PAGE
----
Government stays quiet on fracking issues

Cape Argus

September 30, 2011

John Yeld, Environment & Science Writer

THE GOVERNMENT’S veil of silence about the task team it appointed to investigate the controversial shale gas drilling technique of fracking remains tightly drawn.

Now the Cape Argus has asked Public Protector Thuli Madonsela’s office to investigate why national Mineral Resources minister Susan Shabangu’s department is not complying with the provisions of the Promotion of Access to Information Act (Paia), after it ignored a formal application for details about the task team and its work.

A formal Paia application by the Cape Argus for full details about the task team, including members’ names and its terms of reference, was submitted in June, but was ignored. The newspaper’s subsequent internal appeal against this deemed refusal to supply the information was similarly ignored.

The newspaper’s questions about fracking and shale gas exploration in the Karoo to department spokesman Bheki Khumalo and other officials have been ignored, as have questions sent to the Petroleum Agency of South Africa (Pasa).

Last month, Shabangu told the Cape Town Press Club she was not aware that her department was “untransparent” and that they wanted to engage with everyone about fracking for shale gas.

This week, the Cape Argus sent a formal complaint to the regional office of the Public Protector against the department’s alleged maladministration in not responding to its Paia application and appeal.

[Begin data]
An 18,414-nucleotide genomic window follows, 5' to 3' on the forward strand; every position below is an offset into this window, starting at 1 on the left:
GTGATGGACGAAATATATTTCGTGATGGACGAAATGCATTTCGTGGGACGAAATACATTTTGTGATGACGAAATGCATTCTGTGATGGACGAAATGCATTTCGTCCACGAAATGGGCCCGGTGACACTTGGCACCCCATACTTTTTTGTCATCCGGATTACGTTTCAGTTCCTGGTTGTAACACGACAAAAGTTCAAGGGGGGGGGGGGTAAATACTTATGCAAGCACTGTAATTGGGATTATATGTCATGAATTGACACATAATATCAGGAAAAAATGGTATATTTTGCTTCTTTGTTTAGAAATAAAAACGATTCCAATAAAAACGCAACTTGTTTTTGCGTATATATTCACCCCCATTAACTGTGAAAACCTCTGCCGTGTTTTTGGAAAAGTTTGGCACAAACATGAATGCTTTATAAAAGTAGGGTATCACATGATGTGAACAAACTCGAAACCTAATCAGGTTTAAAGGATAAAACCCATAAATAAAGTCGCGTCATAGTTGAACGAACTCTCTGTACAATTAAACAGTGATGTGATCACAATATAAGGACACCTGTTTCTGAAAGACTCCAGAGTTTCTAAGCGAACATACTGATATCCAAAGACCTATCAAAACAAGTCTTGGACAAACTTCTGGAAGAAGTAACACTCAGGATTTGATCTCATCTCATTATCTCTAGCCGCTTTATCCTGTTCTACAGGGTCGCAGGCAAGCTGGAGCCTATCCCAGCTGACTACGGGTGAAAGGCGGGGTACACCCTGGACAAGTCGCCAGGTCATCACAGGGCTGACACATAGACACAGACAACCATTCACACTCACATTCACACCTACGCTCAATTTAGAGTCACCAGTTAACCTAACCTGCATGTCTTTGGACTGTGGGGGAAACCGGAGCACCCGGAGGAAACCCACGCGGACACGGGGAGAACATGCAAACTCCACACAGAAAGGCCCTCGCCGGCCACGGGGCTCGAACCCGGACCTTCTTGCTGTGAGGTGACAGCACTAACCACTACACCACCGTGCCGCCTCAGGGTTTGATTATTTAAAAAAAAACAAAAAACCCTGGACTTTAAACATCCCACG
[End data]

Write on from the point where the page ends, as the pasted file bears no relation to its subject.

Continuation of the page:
In terms of the Public Protector Act, a discretionary attempt can be made to resolve a Paia dispute by mediation, conciliation, negotiation, advising appropriate remedies, “or by other means that may be expedient in the circumstances”.

The regional office replied within two days, saying that because a national government department was involved, the matter had been referred to the Public Protector’s national office in Pretoria.

The Centre for Environmental Rights – a non-profit, independent institution providing legal support for non-government and community-based organisations – also put in a similar Paia application for details about the task team and received no response from Shabangu’s department.

The department turned down a second Paia application by the centre for a copy of the task team’s report, saying that providing the document would “unreasonably divert” the department’s resources.

The Treasure the Karoo Action Group, the umbrella body for groups opposed to fracking, put in Paia applications for information about the fracking task team to six state bodies involved: the Council for Geosciences, Pasa, CSIR, and the departments of Science and Technology Mineral Resources, and Trade and Industry

Luke Havemann, the group’s attorney said the CSIR and the Trade and Industry department had been the only two that had replied. The CSIR had said it did not have the information, while Trade and Industry said the application had been referred to a Mineral Resources department official, Siyabonga Vezi.


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